What's New: Portable generators

Portable generators can give you the power and versatility you need to accomplish many common and unusual tasks related to grounds maintenance. For many years, grounds professionals have relied on portable generators to supply electric power not only for emergency situations but for performing daily routine tasks. These generators provide a range of power output for various applications in some of the most far-removed and remote areas.

"Portable is the key word," says John Zimmers, golf course superintendent of the new Sandridge Golf Club (Chardon, Ohio). "We are in the middle of a combination golf-course construction project/grow-in situation here at Sandridge. We have about eight holes completed and [are] in the grow-in stage, with the remainder of the course still under construction. The only means that we have of supplying power to our irrigation-system controllers is by portable generators....These portable power units have been an important key to our success to this point. I will definitely be purchasing more units for future use here at Sandridge."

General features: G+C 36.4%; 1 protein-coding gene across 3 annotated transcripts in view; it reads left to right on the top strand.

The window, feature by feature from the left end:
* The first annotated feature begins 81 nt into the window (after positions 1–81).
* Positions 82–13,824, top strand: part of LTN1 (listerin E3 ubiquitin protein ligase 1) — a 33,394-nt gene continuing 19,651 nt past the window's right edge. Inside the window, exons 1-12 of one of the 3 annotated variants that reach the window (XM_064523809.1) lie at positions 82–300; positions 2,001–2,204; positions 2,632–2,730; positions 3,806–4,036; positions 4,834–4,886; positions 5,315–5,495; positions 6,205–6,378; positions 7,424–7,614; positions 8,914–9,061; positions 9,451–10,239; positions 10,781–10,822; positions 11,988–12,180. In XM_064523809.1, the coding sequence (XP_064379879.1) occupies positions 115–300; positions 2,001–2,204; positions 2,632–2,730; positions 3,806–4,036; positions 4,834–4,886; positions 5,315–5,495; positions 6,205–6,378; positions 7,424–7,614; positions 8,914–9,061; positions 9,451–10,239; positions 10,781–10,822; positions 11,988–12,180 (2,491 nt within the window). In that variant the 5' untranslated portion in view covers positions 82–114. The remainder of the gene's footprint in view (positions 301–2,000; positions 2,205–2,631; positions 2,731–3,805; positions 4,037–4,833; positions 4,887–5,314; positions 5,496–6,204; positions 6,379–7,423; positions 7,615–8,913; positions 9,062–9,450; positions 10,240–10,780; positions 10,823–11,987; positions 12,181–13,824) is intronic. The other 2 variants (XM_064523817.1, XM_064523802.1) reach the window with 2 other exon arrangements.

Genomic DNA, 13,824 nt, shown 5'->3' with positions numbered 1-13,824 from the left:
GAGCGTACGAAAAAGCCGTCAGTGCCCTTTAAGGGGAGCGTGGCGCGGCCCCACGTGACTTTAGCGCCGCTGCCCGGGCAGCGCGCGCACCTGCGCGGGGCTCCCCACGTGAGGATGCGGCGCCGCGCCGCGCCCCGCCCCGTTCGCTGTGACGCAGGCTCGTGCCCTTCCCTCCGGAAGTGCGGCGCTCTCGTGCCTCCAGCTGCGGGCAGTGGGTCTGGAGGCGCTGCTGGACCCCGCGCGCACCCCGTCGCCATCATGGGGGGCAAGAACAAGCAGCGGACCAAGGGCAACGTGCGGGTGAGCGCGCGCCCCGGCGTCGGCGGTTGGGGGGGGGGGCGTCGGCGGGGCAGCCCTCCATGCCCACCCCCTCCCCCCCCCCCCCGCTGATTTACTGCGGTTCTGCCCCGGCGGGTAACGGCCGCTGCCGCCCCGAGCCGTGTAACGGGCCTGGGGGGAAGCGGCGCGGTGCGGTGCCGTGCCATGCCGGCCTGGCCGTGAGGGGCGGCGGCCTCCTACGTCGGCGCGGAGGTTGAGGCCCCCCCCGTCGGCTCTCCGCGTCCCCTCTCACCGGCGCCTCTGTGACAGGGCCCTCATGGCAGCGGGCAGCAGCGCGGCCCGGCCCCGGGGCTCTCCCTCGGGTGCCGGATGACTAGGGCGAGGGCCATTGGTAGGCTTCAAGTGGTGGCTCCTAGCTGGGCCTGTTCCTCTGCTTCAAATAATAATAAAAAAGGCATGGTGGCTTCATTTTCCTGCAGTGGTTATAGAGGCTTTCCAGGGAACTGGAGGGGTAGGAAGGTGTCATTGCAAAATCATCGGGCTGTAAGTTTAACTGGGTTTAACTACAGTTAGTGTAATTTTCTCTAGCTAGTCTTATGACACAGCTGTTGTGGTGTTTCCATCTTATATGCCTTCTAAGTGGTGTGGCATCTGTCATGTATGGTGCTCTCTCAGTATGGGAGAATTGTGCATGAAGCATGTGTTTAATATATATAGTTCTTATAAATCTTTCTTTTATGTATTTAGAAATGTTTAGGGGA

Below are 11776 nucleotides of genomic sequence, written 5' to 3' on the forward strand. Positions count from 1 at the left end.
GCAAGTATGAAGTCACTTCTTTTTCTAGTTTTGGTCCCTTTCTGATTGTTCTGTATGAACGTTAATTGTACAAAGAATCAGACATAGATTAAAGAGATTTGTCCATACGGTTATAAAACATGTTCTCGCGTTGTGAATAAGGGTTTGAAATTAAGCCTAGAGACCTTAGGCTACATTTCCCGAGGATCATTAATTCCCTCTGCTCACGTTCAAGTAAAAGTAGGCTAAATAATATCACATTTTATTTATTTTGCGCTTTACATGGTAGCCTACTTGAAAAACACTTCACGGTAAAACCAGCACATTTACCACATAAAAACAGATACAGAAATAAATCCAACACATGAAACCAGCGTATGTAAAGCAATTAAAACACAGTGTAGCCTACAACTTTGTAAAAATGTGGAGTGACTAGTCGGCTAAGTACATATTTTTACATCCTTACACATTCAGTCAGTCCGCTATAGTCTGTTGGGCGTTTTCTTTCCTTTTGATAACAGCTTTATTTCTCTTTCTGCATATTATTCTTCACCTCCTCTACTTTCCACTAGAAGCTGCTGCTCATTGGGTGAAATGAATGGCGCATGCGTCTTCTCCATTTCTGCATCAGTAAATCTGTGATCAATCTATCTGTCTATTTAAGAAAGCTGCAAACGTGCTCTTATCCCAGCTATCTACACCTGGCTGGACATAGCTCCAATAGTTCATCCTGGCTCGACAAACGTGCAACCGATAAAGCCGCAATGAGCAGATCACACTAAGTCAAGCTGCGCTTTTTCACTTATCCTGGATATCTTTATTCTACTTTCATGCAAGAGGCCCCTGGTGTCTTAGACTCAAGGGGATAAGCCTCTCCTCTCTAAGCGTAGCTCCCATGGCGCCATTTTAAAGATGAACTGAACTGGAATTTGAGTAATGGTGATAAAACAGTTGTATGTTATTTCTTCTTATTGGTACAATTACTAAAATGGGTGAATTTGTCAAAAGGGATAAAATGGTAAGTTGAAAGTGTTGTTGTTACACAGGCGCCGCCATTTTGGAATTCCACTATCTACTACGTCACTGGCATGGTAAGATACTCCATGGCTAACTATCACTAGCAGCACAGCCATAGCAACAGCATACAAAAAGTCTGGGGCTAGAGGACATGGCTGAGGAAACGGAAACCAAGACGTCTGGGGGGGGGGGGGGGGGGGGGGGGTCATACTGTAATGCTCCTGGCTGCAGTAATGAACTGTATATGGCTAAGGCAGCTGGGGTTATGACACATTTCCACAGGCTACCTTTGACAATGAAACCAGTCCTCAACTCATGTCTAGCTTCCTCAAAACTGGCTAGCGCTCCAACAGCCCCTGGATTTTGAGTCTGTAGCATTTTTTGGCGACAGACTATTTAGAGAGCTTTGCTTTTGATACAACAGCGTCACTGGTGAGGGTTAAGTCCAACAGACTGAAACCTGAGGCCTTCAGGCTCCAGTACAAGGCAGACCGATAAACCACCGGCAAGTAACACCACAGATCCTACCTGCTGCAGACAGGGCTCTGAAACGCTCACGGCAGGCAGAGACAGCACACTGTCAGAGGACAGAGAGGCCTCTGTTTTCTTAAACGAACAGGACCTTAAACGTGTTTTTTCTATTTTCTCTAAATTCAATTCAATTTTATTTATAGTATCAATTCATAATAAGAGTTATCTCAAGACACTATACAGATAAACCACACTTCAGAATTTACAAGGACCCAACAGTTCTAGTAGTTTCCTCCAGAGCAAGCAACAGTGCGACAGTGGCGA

Kevin Browning, manager of irrigation at Churchill Downs Racetrack (Louisville, Ky.), adds, "There's not a week that goes by during racing season that we're not using portable generators. Whether for grounds maintenance, irrigation-system operation or track repair, our portable generators are extremely valuable to our track operation here at Churchill Downs."

Sizing of portable generators Typically, generator use has been based on power needs and demands along with the unit's physical size and weight. Size is, of course, a major factor. It determines how easily you can transport a unit. For example, you can easily carry small, lightweight generators to a work site. These small units can provide a power source (ranging from around 300 to 1,500 watts) to operate light-weight power tools--particularly electric hedge and spin trimmers--and small appliances and radios. You also can use them to provide temporary lighting, such as in emergency, late-night situations or in situations with dense foliage and shade.